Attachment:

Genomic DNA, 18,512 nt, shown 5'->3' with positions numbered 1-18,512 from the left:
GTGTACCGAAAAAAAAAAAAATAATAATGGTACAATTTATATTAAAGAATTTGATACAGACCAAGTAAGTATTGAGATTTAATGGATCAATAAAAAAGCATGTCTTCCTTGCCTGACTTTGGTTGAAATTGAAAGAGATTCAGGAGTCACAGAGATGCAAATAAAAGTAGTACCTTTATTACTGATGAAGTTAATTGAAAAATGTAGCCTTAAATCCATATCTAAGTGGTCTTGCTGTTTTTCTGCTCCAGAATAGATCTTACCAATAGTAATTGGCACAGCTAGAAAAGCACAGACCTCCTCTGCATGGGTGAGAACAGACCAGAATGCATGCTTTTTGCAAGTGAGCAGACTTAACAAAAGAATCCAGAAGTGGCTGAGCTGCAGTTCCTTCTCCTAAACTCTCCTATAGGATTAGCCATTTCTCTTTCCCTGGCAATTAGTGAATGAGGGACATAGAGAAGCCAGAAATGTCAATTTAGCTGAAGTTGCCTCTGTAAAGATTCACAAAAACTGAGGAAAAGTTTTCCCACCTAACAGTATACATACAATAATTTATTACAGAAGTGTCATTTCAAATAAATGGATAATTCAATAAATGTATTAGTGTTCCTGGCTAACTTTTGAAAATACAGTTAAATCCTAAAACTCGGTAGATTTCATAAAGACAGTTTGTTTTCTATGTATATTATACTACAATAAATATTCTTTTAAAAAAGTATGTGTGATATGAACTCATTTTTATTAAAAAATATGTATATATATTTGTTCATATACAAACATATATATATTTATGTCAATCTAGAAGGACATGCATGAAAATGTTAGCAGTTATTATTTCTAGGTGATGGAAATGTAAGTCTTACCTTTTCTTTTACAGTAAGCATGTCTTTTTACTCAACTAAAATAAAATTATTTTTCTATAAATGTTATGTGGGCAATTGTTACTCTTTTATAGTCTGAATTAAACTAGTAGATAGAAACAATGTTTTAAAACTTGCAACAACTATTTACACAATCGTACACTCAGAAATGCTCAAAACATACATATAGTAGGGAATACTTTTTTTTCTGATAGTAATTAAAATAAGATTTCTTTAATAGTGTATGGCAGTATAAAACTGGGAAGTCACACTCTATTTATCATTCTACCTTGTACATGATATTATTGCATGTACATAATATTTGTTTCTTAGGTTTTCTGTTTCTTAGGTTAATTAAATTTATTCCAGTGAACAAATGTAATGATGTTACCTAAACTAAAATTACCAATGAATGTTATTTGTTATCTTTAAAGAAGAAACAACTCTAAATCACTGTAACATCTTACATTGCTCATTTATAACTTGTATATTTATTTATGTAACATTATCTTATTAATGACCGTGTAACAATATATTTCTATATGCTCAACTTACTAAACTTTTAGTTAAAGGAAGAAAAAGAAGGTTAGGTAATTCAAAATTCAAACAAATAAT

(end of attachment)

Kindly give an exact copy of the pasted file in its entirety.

Genomic DNA, 18,512 nt, shown 5'->3' with positions numbered 1-18,512 from the left:
GTGTACCGAAAAAAAAAAAAATAATAATGGTACAATTTATATTAAAGAATTTGATACAGACCAAGTAAGTATTGAGATTTAATGGATCAATAAAAAAGCATGTCTTCCTTGCCTGACTTTGGTTGAAATTGAAAGAGATTCAGGAGTCACAGAGATGCAAATAAAAGTAGTACCTTTATTACTGATGAAGTTAATTGAAAAATGTAGCCTTAAATCCATATCTAAGTGGTCTTGCTGTTTTTCTGCTCCAGAATAGATCTTACCAATAGTAATTGGCACAGCTAGAAAAGCACAGACCTCCTCTGCATGGGTGAGAACAGACCAGAATGCATGCTTTTTGCAAGTGAGCAGACTTAACAAAAGAATCCAGAAGTGGCTGAGCTGCAGTTCCTTCTCCTAAACTCTCCTATAGGATTAGCCATTTCTCTTTCCCTGGCAATTAGTGAATGAGGGACATAGAGAAGCCAGAAATGTCAATTTAGCTGAAGTTGCCTCTGTAAAGATTCACAAAAACTGAGGAAAAGTTTTCCCACCTAACAGTATACATACAATAATTTATTACAGAAGTGTCATTTCAAATAAATGGATAATTCAATAAATGTATTAGTGTTCCTGGCTAACTTTTGAAAATACAGTTAAATCCTAAAACTCGGTAGATTTCATAAAGACAGTTTGTTTTCTATGTATATTATACTACAATAAATATTCTTTTAAAAAAGTATGTGTGATATGAACTCATTTTTATTAAAAAATATGTATATATATTTGTTCATATACAAACATATATATATTTATGTCAATCTAGAAGGACATGCATGAAAATGTTAGCAGTTATTATTTCTAGGTGATGGAAATGTAAGTCTTACCTTTTCTTTTACAGTAAGCATGTCTTTTTACTCAACTAAAATAAAATTATTTTTCTATAAATGTTATGTGGGCAATTGTTACTCTTTTATAGTCTGAATTAAACTAGTAGATAGAAACAATGTTTTAAAACTTGCAACAACTATTTACACAATCGTACACTCAGAAATGCTCAAAACATACATATAGTAGGGAATACTTTTTTTTCTGATAGTAATTAAAATAAGATTTCTTTAATAGTGTATGGCAGTATAAAACTGGGAAGTCACACTCTATTTATCATTCTACCTTGTACATGATATTATTGCATGTACATAATATTTGTTTCTTAGGTTTTCTGTTTCTTAGGTTAATTAAATTTATTCCAGTGAACAAATGTAATGATGTTACCTAAACTAAAATTACCAATGAATGTTATTTGTTATCTTTAAAGAAGAAACAACTCTAAATCACTGTAACATCTTACATTGCTCATTTATAACTTGTATATTTATTTATGTAACATTATCTTATTAATGACCGTGTAACAATATATTTCTATATGCTCAACTTACTAAACTTTTAGTTAAAGGAAGAAAAAGAAGGTTAGGTAATTCAAAATTCAAACAAATAAT